There’s also been some pretty frightening consequences, like the invasion of one of your Sunday services by far-right activists last year. Do you still have that fear when you go to put something new up there?
Yes. I have a level of anxiety on a Sunday morning. We are conscious of our security and we take measures to ensure those things don’t happen again. But my question is, if you’re turning up on a Sunday morning to church and there is no pushback from the world, then you’re not doing it right [laughs]. There has to be an element of that in being a Jesus-shaped Church.
One of the things I’ve noticed from the book is you have a very good way of drawing on moments from your life that are formative – things you can identify and look back on and say ‘that changed me’. How important are those moments of self-realisation/self reflection?
I think it’s essential, otherwise we keep making the same mistakes over and over again. I value very much the Ignation spiritual tradition, which has a strong element of examining your life, and examining it in the light of the great story, and in particular in the light of the life Jesus. And so, when we do that we grow, we develop, we learn, we try not to make the same mistakes again. Ultimately for the reader it’s not about my story, it’s about their own story. It’s about that moment as they read my story, when something is ignited in theirs and they go away and think about that.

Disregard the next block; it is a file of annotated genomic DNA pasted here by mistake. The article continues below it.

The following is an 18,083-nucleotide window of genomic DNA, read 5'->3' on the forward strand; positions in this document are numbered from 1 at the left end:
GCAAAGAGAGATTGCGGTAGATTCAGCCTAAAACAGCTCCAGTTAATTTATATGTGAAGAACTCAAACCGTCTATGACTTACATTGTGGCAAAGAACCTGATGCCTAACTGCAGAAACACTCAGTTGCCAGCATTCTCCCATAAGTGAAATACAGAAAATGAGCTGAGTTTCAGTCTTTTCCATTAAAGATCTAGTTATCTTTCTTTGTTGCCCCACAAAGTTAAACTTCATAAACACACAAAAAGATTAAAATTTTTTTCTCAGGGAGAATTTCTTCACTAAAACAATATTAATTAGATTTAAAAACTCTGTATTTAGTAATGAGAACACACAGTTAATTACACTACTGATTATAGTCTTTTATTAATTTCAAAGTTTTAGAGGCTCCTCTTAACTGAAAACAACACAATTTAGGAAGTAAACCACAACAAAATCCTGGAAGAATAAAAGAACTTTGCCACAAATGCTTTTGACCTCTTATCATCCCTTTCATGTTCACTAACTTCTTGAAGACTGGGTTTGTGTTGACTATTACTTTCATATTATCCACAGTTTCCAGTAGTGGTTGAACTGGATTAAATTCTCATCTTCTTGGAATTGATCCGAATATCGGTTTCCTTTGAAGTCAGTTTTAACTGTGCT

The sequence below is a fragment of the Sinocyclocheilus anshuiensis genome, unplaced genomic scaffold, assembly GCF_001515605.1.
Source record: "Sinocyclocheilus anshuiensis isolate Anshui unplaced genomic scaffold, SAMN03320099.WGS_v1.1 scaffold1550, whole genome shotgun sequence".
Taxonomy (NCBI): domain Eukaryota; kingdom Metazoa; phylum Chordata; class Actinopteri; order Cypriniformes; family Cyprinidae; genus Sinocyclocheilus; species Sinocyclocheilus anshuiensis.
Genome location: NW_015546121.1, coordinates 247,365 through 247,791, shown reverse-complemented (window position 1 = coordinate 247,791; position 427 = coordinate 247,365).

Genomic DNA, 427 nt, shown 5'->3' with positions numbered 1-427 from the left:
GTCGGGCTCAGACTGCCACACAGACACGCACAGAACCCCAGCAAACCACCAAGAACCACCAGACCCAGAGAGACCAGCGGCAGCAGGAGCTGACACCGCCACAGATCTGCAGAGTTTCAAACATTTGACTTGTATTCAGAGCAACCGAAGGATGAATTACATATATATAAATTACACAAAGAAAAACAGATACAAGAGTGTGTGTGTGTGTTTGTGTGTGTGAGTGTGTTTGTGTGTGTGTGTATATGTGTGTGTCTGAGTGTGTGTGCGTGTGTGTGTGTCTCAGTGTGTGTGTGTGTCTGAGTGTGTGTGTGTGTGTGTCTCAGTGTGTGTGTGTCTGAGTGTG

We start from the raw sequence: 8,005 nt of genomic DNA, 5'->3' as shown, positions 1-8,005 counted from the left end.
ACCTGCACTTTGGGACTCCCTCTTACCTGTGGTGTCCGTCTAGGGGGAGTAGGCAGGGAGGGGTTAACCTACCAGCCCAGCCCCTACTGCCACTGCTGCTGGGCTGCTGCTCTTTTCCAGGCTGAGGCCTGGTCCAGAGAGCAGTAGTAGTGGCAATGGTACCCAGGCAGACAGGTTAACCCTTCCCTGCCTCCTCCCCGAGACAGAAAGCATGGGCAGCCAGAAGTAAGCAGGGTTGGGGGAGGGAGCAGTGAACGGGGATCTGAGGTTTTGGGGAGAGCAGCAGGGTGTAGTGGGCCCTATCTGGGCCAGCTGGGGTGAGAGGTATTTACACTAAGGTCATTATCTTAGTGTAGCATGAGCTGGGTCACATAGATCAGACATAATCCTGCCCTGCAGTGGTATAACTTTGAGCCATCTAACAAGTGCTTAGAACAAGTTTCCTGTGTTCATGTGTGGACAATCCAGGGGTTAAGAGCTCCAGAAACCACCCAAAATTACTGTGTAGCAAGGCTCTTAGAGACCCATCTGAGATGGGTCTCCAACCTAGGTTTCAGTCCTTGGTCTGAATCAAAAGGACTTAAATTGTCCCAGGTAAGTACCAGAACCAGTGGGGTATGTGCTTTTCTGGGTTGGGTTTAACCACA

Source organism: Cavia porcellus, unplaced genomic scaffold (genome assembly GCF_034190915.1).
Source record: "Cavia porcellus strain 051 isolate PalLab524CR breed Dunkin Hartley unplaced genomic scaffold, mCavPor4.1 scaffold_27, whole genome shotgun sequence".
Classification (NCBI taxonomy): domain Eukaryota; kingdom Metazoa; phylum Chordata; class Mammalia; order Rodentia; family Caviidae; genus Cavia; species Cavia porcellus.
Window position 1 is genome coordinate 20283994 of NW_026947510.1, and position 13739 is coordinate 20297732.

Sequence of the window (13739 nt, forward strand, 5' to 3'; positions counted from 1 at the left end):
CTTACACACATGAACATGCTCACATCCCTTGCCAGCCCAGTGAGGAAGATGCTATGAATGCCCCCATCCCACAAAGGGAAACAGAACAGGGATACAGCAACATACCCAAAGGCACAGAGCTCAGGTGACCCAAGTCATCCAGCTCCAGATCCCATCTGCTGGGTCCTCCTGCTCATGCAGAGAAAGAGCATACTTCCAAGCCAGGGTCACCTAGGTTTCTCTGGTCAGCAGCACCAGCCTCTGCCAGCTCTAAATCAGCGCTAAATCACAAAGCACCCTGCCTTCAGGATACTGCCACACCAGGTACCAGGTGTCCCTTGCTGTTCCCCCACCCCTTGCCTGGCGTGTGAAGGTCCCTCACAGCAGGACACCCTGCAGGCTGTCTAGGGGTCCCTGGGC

You are shaped by your past but you’re not chained by it in any means. Because, again, that’s one of the great hopes offered by the Gospel, because it’s a Gospel of being born again. So we all have that, that’s available to us all again and again and again. We can’t do that until we have examined our story, our life.
Why should people buy the book?
I think what people will gain from the book is a deeper consciousness of that tension in their own lives between order and justice, and that tension in their own communities, and our own nation. It’s bringing that into our own consciousness that we are then able to make better decisions. That’s what they’ll get. I think one of the other things I hope is that in particular Christian readers will take from this is a renewed consciousness and passion for the marginalised, whether that be the LGBTI community, or refugees, or the homeless, or people living in situations of domestic violence, whatever. That we are best as our Church when we are standing strong in that area, so I think that’s very important.
This conversation have been edited for brevity.
Fr Bower’s book, Outspoken, is available in bookstores and online at https://www.penguin.com.au/books/outspoken-9780143788409